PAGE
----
The exhilaration of a mountain descent, the freedom, the ability to experience something few people will; These are only a few of the amazing things you will experience as you embark on your quest to become a cyclist, but many people are so lost when it comes to all the lycra, clip-less pedals, and expensive bikes they don't even know where to start. In this article I hope to give you a great guide and starting point for your journey in to the cycling world, and more specifically the world of cycling equipment!


     It's certainly easy to get lost in the sea of expensive equipment used in the sport of cycling, but really it's very simple. First of all, you're going to need a bike, road bikes are specially designed for riding on the road for long periods of time,a walmart mountain bike isn't going to cut it if your going out for a ride of longer than about 20 minutes. Typical components of a road bike include drop handlebars, skinny tires, thin saddles, and lightweight. An entry level road bike will run you around 600-800 dollars new but the investment in a quality bike is certainly worth it and will pay dividends while it serves you for years to come.

     The next piece of cycling equipment you're going to need is your clothing. Clothing worn during cycling typically consists of shorts and a jersey. Cycling shorts are most commonly found in the "bib" form, which is generally the most comfortable and popular type of short, these shorts are very lightweight spandex that wicks sweat off your body keeping you cool and comfortable. Biking shorts also include something called a "chamois" (shammy) which is padding around the buttocks, chamois are critical if your riding for any remotely long period of time and the quality of chamois will make or break your comfort on the road. Jerseys are important but much less critical than your shorts, jerseys are made of a similar spandex material shorts are made of and usually include pockets in the back to store items such as a cell phone, mp3 player, or extra food. Good shorts and a jersey are critical if you want to stay comfortable on the road.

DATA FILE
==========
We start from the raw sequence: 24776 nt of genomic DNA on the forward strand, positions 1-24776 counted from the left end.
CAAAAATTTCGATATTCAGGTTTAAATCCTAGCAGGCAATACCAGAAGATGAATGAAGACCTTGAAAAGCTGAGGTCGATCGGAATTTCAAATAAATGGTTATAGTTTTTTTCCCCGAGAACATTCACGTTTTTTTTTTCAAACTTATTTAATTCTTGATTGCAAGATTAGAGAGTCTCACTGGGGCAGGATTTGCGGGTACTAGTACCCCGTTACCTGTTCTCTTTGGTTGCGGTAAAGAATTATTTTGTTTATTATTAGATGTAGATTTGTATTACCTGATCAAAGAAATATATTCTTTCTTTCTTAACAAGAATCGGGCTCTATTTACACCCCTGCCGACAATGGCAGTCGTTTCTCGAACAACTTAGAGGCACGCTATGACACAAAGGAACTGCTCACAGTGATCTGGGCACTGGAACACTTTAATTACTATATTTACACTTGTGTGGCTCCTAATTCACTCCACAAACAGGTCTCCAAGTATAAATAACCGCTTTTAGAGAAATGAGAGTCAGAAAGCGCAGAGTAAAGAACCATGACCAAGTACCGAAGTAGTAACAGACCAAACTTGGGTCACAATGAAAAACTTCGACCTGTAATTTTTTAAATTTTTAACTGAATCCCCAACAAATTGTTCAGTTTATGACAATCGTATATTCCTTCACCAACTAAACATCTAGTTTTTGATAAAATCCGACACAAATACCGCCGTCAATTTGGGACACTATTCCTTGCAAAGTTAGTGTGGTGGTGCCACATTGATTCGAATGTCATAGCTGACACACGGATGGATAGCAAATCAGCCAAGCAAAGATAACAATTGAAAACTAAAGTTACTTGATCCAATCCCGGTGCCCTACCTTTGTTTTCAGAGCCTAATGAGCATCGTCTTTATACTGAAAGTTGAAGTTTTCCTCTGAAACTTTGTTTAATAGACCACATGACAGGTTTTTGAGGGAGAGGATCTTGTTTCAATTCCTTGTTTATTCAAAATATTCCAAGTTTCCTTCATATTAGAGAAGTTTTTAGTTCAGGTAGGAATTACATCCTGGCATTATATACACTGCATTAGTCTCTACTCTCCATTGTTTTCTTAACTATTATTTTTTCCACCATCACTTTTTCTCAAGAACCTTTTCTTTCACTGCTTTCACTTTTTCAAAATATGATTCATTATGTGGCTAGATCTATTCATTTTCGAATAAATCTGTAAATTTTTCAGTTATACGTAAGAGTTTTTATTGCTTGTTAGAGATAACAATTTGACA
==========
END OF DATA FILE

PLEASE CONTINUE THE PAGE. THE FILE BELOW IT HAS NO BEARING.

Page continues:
While your bike and clothing are two of the biggest purchases you will make as you fill your closet with cycling equipment, there a few miscellaneous items you will want to enhance your experience out on the roads. Clip-less pedals are pedals that clip into your shoes. Clip-less pedals allow you to pull up on the pedal as well as push down, greatly increasing your efficiency as you ride, if you ride on any regular basis, you will want clip-less pedals. An important point for buying clip-less pedals is that you need to make sure the cycling shoes you buy are compatible with the pedal you buy, if you're unsure just head down to your local bike shop. You will also want to wear a helmet for obvious reasons, and a good pain of gloves can cut down on the vibrations absorbed by your hands on rough roads.

     I hope this article gave you a good starting point for getting an idea of what cycling equipment you'll need to start riding, and while a lot of information is included here, there is certainly much more to learn!